by | Aug 22, 2021

Matching responsible generation with the need for reliable, affordable power

From the White House, a proposed plan to cut greenhouse gas emissions in half by 2030 and create a carbon-free power sector by 2035 means power generators like Associated Electric Cooperative must intensify efforts to maintain reliability and affordability with responsibly generated electricity.

Associated is owned by and provides wholesale power to six regional transmission cooperatives that provide that power to 51 local electric distribution cooperative systems in Missouri, southeast Iowa and northeast Oklahoma that serve 2.1 million member-consumers. Their priorities are clear.

“Our mission mirrors the priorities of the member-owners served by our system, who want reliable, low-cost electricity,” says David Tudor, Associated’s CEO and general manager. “We have successfully navigated many changes in presidential administrations, policies and regulations over many years and will continue to do the right things, for the right reasons, at the right times.”

                                                                Renewable leadership

A cornerstone of any plan to reduce carbon includes increasing renewable power sources like wind, which are variable, not reliable — only available when the wind is blowing or, in the case of solar power, when the sun is shining. Today, no battery technology exists that duplicates the reliability of traditional generation like nuclear, coal or natural gas plants.

Associated has been a renewable power leader for Missouri, bringing the first utility-scale wind farms to the state in 2007 by contracting to buy all the power produced by the wind farms. Since then, Associated has increased its total to eight wind farms. The two most recent wind farms were added in 2020. Hydropower is another Associated renewable resource, purchased through a long-term contract with the federal government.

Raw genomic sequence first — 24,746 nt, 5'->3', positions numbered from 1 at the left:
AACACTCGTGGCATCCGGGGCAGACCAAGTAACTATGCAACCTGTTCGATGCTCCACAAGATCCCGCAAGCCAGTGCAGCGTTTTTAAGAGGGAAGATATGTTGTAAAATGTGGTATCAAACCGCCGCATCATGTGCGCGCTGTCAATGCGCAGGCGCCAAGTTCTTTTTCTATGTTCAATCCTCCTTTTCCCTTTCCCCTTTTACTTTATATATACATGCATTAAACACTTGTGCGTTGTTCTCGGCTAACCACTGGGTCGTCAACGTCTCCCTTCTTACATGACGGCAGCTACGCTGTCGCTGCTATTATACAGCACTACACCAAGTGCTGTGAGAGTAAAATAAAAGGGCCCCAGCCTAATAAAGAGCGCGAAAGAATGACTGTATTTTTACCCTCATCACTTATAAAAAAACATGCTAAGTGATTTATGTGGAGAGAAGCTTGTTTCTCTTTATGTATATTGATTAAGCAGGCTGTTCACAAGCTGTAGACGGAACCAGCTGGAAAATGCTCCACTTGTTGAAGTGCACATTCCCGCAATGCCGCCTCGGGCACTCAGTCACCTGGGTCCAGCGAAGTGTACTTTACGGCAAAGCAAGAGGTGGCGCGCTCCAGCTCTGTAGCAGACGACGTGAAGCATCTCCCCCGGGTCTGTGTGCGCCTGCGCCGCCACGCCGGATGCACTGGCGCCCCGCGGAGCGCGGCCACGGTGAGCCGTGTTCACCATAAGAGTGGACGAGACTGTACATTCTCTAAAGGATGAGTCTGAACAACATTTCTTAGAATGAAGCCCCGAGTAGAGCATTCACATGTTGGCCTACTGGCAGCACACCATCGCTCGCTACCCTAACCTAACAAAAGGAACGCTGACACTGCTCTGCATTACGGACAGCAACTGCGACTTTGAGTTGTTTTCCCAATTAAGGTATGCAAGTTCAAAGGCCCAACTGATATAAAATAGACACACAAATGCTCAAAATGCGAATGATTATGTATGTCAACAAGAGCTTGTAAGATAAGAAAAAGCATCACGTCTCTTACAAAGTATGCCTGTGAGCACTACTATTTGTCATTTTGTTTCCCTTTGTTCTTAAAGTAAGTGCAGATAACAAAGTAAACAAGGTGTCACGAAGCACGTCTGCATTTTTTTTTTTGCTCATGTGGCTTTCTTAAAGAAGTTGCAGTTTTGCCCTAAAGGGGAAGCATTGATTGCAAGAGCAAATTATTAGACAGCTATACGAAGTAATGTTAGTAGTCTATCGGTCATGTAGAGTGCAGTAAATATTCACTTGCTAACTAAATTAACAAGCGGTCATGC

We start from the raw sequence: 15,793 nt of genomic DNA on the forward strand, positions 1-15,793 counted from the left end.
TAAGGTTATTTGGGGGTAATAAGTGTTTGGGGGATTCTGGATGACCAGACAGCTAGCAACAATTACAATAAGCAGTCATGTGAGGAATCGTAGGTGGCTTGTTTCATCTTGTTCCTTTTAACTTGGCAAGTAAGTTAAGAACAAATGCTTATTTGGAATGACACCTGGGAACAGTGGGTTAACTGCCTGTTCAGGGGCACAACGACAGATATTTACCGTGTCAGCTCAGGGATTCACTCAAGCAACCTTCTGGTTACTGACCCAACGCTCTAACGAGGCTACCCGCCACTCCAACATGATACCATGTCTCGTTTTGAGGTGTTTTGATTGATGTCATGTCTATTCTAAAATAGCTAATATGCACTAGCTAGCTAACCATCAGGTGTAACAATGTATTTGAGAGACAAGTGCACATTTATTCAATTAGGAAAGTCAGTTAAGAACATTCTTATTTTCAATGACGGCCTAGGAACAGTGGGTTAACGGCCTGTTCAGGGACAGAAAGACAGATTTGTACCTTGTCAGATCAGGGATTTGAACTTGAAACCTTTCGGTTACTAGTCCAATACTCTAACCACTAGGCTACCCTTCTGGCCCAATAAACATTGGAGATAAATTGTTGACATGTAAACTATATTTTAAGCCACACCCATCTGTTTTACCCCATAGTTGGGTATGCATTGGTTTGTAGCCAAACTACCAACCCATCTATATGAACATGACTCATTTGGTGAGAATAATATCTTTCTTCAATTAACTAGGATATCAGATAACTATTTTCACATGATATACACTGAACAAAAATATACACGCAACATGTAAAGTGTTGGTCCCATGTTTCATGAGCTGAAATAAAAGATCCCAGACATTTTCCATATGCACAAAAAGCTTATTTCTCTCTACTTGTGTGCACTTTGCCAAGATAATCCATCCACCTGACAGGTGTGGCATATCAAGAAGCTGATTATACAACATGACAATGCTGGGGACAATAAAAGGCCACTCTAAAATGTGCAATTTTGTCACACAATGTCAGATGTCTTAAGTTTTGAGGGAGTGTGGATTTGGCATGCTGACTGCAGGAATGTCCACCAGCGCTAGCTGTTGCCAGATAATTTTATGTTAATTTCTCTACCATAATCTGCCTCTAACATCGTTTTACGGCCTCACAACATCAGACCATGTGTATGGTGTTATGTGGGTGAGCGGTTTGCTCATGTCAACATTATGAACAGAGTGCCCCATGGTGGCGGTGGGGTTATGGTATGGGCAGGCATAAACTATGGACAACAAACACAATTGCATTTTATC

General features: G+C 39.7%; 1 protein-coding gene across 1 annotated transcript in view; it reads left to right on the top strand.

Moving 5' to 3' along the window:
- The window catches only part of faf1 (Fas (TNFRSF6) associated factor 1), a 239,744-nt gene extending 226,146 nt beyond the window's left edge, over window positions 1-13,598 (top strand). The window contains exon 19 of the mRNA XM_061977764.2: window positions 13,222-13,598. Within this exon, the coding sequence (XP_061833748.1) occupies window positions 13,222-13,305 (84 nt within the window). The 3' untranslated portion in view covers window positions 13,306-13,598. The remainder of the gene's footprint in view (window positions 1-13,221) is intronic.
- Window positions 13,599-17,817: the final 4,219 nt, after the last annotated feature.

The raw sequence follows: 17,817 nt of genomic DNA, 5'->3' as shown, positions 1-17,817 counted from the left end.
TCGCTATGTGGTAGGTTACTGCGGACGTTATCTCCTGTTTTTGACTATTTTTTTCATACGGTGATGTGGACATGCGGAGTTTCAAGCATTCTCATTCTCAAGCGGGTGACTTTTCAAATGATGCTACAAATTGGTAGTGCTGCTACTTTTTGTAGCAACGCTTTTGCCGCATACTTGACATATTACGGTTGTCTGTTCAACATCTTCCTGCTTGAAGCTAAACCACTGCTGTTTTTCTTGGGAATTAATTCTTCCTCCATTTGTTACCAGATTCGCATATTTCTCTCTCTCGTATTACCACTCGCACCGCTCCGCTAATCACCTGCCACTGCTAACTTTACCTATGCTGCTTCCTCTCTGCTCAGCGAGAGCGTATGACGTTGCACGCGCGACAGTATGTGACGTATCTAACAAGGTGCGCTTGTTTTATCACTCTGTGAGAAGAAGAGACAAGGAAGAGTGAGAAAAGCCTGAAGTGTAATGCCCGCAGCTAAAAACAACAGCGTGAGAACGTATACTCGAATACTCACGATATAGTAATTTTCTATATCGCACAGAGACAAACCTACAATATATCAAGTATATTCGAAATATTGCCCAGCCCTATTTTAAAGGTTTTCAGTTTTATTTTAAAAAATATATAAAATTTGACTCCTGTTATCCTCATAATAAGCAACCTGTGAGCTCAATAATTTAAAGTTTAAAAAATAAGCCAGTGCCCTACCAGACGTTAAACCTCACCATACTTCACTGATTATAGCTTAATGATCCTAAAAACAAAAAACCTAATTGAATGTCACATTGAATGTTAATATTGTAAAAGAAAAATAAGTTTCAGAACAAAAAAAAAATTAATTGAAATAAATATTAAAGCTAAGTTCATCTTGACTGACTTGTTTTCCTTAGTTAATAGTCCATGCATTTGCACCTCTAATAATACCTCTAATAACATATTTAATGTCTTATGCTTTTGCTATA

Reliability concerns

“Associated’s renewable resources have been carefully located and integrated into our owner’s transmission systems so they can be supported with reliable coal and natural gas plant resources,” David says. “You can find no greater example of the value of those 24/7 power sources — coal and natural gas — than the February winter storm, where cooperatives avoided rolling blackouts as utilities all around our system put customers in the dark.”

Affordability a key member priority

Rural America needs affordable power supply for their homes, farms and businesses. That much is plain from triennial survey results from members where they say it’s one of their top priorities — and concerns. Associated ranks among the lower cost wholesale power suppliers in the country and that is by design, not accident.

“When we make decisions, cost is near the top of the list: Does this make good economic sense for our members?” David explains. “By keeping that goal prominent, we’ve delivered power that is affordable while also generating responsible power with a balanced resource mix.”

Implementing a realistic plan will take time and money

Associated is working hard to preserve member benefits in a changing industry with increasing challenges. The cooperative has been educating state and federal legislators about the realities of an overly aggressive White House plan and the choices power generation companies face.

“Technology that doesn’t exist today must be developed to store renewable energy effectively and affordably, while high-voltage transmission networks need upgrades to handle the changing generation mix reliably,” David says. “Both of those key elements will take time and money, and lots of both. We are working to make sure our legislators understand this.”

    For more information about Associated Electric and its responsible generation efforts, visit

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